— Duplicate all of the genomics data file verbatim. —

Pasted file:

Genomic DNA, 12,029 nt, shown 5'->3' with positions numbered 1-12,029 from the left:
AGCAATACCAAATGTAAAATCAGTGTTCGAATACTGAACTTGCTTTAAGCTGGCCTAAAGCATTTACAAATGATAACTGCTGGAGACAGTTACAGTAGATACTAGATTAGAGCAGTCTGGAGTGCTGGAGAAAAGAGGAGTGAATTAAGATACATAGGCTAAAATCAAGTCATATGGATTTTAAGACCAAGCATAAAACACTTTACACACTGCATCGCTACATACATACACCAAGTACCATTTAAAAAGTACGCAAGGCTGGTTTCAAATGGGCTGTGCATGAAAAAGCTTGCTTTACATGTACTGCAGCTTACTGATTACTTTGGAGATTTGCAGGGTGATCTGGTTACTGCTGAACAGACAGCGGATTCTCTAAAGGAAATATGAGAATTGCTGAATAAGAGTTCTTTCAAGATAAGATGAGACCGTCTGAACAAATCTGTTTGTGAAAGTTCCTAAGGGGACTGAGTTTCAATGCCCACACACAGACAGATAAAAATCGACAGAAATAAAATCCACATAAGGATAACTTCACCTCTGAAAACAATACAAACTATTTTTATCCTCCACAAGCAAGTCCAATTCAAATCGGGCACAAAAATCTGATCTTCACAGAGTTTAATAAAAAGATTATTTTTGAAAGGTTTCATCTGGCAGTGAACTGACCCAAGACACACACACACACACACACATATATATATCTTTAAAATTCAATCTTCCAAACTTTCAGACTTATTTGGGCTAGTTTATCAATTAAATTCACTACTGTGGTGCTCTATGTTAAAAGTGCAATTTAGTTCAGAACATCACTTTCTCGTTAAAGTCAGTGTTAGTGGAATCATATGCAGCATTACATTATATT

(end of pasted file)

Genomic DNA, 12,029 nt, shown 5'->3' with positions numbered 1-12,029 from the left:
AGCAATACCAAATGTAAAATCAGTGTTCGAATACTGAACTTGCTTTAAGCTGGCCTAAAGCATTTACAAATGATAACTGCTGGAGACAGTTACAGTAGATACTAGATTAGAGCAGTCTGGAGTGCTGGAGAAAAGAGGAGTGAATTAAGATACATAGGCTAAAATCAAGTCATATGGATTTTAAGACCAAGCATAAAACACTTTACACACTGCATCGCTACATACATACACCAAGTACCATTTAAAAAGTACGCAAGGCTGGTTTCAAATGGGCTGTGCATGAAAAAGCTTGCTTTACATGTACTGCAGCTTACTGATTACTTTGGAGATTTGCAGGGTGATCTGGTTACTGCTGAACAGACAGCGGATTCTCTAAAGGAAATATGAGAATTGCTGAATAAGAGTTCTTTCAAGATAAGATGAGACCGTCTGAACAAATCTGTTTGTGAAAGTTCCTAAGGGGACTGAGTTTCAATGCCCACACACAGACAGATAAAAATCGACAGAAATAAAATCCACATAAGGATAACTTCACCTCTGAAAACAATACAAACTATTTTTATCCTCCACAAGCAAGTCCAATTCAAATCGGGCACAAAAATCTGATCTTCACAGAGTTTAATAAAAAGATTATTTTTGAAAGGTTTCATCTGGCAGTGAACTGACCCAAGACACACACACACACACACACATATATATATCTTTAAAATTCAATCTTCCAAACTTTCAGACTTATTTGGGCTAGTTTATCAATTAAATTCACTACTGTGGTGCTCTATGTTAAAAGTGCAATTTAGTTCAGAACATCACTTTCTCGTTAAAGTCAGTGTTAGTGGAATCATATGCAGCATTACATTATATT